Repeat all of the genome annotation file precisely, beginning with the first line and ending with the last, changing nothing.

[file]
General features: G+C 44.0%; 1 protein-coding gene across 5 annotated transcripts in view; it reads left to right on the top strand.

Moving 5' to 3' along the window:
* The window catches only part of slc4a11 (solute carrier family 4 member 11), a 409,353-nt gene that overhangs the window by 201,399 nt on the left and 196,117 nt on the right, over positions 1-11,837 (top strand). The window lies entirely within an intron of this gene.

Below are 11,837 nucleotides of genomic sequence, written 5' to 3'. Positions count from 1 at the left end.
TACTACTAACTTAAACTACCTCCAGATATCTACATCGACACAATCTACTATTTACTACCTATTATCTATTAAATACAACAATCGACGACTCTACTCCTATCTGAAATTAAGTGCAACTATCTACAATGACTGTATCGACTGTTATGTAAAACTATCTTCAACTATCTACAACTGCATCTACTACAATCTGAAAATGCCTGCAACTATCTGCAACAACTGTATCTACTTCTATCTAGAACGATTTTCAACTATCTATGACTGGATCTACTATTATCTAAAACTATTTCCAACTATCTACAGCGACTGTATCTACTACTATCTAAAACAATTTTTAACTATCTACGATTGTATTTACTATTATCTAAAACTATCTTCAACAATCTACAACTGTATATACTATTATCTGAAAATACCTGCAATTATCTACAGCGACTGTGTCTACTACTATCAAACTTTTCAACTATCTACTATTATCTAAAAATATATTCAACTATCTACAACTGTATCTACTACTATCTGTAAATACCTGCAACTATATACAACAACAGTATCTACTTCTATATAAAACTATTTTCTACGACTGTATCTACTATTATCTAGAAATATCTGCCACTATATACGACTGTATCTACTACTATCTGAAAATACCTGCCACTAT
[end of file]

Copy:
General features: G+C 44.0%; 1 protein-coding gene across 5 annotated transcripts in view; it reads left to right on the top strand.

Moving 5' to 3' along the window:
* The window catches only part of slc4a11 (solute carrier family 4 member 11), a 409,353-nt gene that overhangs the window by 201,399 nt on the left and 196,117 nt on the right, over positions 1-11,837 (top strand). The window lies entirely within an intron of this gene.

Below are 11,837 nucleotides of genomic sequence, written 5' to 3'. Positions count from 1 at the left end.
TACTACTAACTTAAACTACCTCCAGATATCTACATCGACACAATCTACTATTTACTACCTATTATCTATTAAATACAACAATCGACGACTCTACTCCTATCTGAAATTAAGTGCAACTATCTACAATGACTGTATCGACTGTTATGTAAAACTATCTTCAACTATCTACAACTGCATCTACTACAATCTGAAAATGCCTGCAACTATCTGCAACAACTGTATCTACTTCTATCTAGAACGATTTTCAACTATCTATGACTGGATCTACTATTATCTAAAACTATTTCCAACTATCTACAGCGACTGTATCTACTACTATCTAAAACAATTTTTAACTATCTACGATTGTATTTACTATTATCTAAAACTATCTTCAACAATCTACAACTGTATATACTATTATCTGAAAATACCTGCAATTATCTACAGCGACTGTGTCTACTACTATCAAACTTTTCAACTATCTACTATTATCTAAAAATATATTCAACTATCTACAACTGTATCTACTACTATCTGTAAATACCTGCAACTATATACAACAACAGTATCTACTTCTATATAAAACTATTTTCTACGACTGTATCTACTATTATCTAGAAATATCTGCCACTATATACGACTGTATCTACTACTATCTGAAAATACCTGCCACTAT